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INTELLIGENT WATER SOLUTIONS
have helped to bring some impressive and innovative projects
to fruition. The challenge now is to continue to educate these
organisations and the general public on the vital need for
Australian capital cities to become water sensitive cities.
What is a water sensitive city?
Water sensitive cities are sustainable, resilient, productive and
livable. They efficiently use the diversity of water resources
available within them, enhance and protect the health of urban
waterways and wetlands, and mitigate against flood risk and
damage. Water sensitive cities also create public spaces that
harvest, clean and recycle water, increase biodiversity, and reduce
urban heat island effects.
A water sensitive city combines physical infrastructure (such as
water sensitive urban design (WSUD)) with social systems (such
as governance and engagement) to create a city in which the
infrastructure and systems enhance the connections that people
have with water, and improve quality of life. Water is a critical
aspect of place making, both in terms of environmental values,
and the social amenity and cultural connection to a place, and
therefore can contribute to the livability of a city.
Transitioning to water sensitive cities
Transitioning to a water sensitive city will require a paradigm shift
in urban planning and design, and an overhaul of conventional
approaches. Because water has had, and will continue to have, a
direct influence on the resilience and livability of Australian cities
and towns, the planning and design for the development and
redevelopment of these metropolitan areas needs to be integrated
with that of future water systems.
A values shift will need to occur, along with changes in the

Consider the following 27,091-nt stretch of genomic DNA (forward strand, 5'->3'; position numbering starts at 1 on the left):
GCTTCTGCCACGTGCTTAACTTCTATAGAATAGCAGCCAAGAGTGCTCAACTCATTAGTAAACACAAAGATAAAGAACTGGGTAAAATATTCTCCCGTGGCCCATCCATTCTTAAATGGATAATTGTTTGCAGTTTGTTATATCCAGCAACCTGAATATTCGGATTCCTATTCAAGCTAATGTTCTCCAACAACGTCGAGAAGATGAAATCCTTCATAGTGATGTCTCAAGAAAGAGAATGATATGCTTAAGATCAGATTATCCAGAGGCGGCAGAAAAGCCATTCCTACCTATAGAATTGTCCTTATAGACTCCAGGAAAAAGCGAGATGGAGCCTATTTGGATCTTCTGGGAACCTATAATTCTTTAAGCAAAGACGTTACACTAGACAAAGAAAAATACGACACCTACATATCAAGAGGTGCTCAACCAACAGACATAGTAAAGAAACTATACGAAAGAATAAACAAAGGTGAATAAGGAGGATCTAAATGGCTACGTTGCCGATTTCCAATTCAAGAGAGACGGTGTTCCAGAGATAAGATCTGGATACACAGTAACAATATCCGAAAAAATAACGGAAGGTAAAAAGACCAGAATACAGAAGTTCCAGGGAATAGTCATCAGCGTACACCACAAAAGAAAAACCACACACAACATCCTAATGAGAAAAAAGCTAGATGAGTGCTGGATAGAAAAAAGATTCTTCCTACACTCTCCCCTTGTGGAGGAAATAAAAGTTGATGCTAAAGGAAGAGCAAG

often implicit agreement between communities, government
and industry on the management of water. In particular, there is
a need to build sociopolitical capital for sustainability, livability
and resilience to expedite a transition to water sensitive cities.
Explicit policy will be required to embed the true economic value
of stormwater infrastructure – particularly the multiple benefits
of green infrastructure, such as stormwater harvesting – as
there is growing evidence that net positive economic benefits
can be achieved. Further, appropriate decision support tools are
required, as well as an understanding of governance strategies
to enable transformation.
Why do we need to change how we build our cities?
In Australia, and in many urban centres around the world, three
critical drivers are affecting cities and towns: population growth,
and changes in lifestyles and values; climate change and climate
variability; and economic conditions.
Urban places have become a critical focus point for ecologically
sustainable development practices, with the world’s urban
population now having surpassed the population living in rural
environments. In Australia, approximately 63 per cent of the
population now lives in large cities and towns, and this is expected
to increase to 80 per cent by mid-century. Designing livable cities
to address this growth is now an emerging focus in many city-
Climate change and climate variability will continue to put pressure
on water resources and natural systems, and will also increase flood
vulnerability and our exposure to urban heat island effects. Building
resilience to the impacts of climate change – and, in particular,
ensuring secure water supplies, the safe conveyance of floodwaters
and the ecological protection of water environments – is an
emerging challenge, as growing communities seek to minimise
their impacts on already stressed water resources.
Further, changes in economic and institutional conditions can
reduce the capacity to fund hybrid or multifunctional water
infrastructure, and can also affect governance structure and
community expectations. This highlights the importance of
incorporating integrated governance, and actively engaging with
the community to understand their expectations and aspirations.
A VALUES SHIFT WILL NEED
TO OCCUR, ALONG WITH
CHANGES IN THE OFTEN
INDUSTRY ON THE
MANAGEMENT OF WATER
APPROXIMATELY 63 PER
CENT OF THE POPULATION
NOW LIVES IN LARGE CITIES
AND TOWNS, AND THIS IS
EXPECTED TO INCREASE
TO 80 PER CENT BY MID-
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